The much heralded robot apocalypse -- which may be many decades away -- is predicated on the notion that robots will eventually be able to handle tasks that require a deft, softer touch.
That includes things like minor surgeries and picking fruit, which require soft hands to handle delicate tasks. The problem is, robotic hands that are made of softer substances are also more prone to being damaged.
A European Commission project being led by scientists in Belgium and the United Kingdom wants to build "self-healing" robots that can feel pain or sense damage before quickly repairing themselves without any help from us humans.
The researchers have developed polymers that can create new bonds after about 40 minutes, according to The Guardian, and they want to embed sensor fibers into the polymer that can figure out where damage is located.
Bram Vanderborght, from the University of Brussels, said this type of research is at the forefront of innovation in robotics.
"Over the past few years, we have already taken the first steps in creating self-healing materials for robots. With this research we want to continue and, above all, ensure that robots that are used in our working environment are safer, but also more sustainable. Due to the self-repair mechanism of this new kind of robot, complex, costly repairs may be a thing of the past," Vanderborght said in a press release.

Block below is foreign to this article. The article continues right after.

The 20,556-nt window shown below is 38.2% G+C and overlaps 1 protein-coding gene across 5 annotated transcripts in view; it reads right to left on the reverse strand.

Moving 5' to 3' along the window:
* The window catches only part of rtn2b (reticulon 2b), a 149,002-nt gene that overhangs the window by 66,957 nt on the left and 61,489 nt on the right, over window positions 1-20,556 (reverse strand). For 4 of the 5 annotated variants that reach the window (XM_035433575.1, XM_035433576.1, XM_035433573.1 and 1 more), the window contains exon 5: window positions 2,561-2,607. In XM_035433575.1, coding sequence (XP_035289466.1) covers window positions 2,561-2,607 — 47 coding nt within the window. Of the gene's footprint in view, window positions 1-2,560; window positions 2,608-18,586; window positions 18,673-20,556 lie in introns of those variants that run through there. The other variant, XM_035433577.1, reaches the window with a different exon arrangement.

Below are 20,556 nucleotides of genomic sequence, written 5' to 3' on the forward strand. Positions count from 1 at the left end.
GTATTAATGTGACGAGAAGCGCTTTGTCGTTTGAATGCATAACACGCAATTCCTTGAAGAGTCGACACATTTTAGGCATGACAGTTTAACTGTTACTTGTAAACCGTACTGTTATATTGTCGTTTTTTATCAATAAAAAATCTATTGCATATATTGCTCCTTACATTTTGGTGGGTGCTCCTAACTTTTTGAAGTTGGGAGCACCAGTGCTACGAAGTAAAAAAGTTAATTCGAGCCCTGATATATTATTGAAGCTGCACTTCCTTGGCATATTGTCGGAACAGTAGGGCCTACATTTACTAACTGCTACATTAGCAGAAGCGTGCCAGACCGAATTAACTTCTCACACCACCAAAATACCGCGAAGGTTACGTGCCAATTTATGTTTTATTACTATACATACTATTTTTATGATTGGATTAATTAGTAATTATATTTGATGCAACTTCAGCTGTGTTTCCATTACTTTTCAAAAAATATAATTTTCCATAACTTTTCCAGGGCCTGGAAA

Thomas George Thuruthel, also from the University of Cambridge's Department of Engineering, said these types of self-healing materials could have future applications in modular robotics, educational robotics and evolutionary robotics where a single robot can be "recycled" to generate a fresh prototype.
Although the advances in this type of robotics could greatly benefit the medical field, there are fears that countless jobs in other industries will be eliminated once robots become more widely used across a range of industries.